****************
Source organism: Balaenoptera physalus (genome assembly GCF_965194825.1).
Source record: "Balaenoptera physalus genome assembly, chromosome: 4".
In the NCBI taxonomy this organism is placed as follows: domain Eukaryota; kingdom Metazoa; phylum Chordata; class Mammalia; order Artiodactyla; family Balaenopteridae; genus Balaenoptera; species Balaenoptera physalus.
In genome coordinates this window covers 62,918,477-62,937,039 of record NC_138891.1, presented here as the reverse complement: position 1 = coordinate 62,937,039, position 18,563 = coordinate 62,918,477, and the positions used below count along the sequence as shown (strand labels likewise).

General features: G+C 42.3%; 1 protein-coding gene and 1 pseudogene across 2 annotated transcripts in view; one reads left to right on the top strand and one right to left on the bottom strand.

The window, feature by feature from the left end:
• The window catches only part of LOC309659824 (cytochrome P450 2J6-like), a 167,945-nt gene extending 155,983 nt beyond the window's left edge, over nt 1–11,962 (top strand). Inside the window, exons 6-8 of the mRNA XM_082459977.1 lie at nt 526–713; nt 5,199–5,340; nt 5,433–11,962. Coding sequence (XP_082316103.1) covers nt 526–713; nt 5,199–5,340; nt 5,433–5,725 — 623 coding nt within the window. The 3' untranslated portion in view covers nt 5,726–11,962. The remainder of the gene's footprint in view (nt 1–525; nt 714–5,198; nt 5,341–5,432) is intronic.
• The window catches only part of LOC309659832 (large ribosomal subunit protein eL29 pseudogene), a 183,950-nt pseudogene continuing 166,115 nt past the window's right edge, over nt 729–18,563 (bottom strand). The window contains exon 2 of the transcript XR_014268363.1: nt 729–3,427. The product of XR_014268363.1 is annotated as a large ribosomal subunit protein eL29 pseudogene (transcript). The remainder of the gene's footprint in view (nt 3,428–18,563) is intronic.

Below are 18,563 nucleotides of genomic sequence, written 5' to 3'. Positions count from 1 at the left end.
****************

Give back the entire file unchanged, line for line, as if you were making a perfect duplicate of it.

Source organism: Balaenoptera physalus (genome assembly GCF_965194825.1).
Source record: "Balaenoptera physalus genome assembly, chromosome: 4".
In the NCBI taxonomy this organism is placed as follows: domain Eukaryota; kingdom Metazoa; phylum Chordata; class Mammalia; order Artiodactyla; family Balaenopteridae; genus Balaenoptera; species Balaenoptera physalus.
In genome coordinates this window covers 62,918,477-62,937,039 of record NC_138891.1, presented here as the reverse complement: position 1 = coordinate 62,937,039, position 18,563 = coordinate 62,918,477, and the positions used below count along the sequence as shown (strand labels likewise).

General features: G+C 42.3%; 1 protein-coding gene and 1 pseudogene across 2 annotated transcripts in view; one reads left to right on the top strand and one right to left on the bottom strand.

The window, feature by feature from the left end:
• The window catches only part of LOC309659824 (cytochrome P450 2J6-like), a 167,945-nt gene extending 155,983 nt beyond the window's left edge, over nt 1–11,962 (top strand). Inside the window, exons 6-8 of the mRNA XM_082459977.1 lie at nt 526–713; nt 5,199–5,340; nt 5,433–11,962. Coding sequence (XP_082316103.1) covers nt 526–713; nt 5,199–5,340; nt 5,433–5,725 — 623 coding nt within the window. The 3' untranslated portion in view covers nt 5,726–11,962. The remainder of the gene's footprint in view (nt 1–525; nt 714–5,198; nt 5,341–5,432) is intronic.
• The window catches only part of LOC309659832 (large ribosomal subunit protein eL29 pseudogene), a 183,950-nt pseudogene continuing 166,115 nt past the window's right edge, over nt 729–18,563 (bottom strand). The window contains exon 2 of the transcript XR_014268363.1: nt 729–3,427. The product of XR_014268363.1 is annotated as a large ribosomal subunit protein eL29 pseudogene (transcript). The remainder of the gene's footprint in view (nt 3,428–18,563) is intronic.

Below are 18,563 nucleotides of genomic sequence, written 5' to 3'. Positions count from 1 at the left end.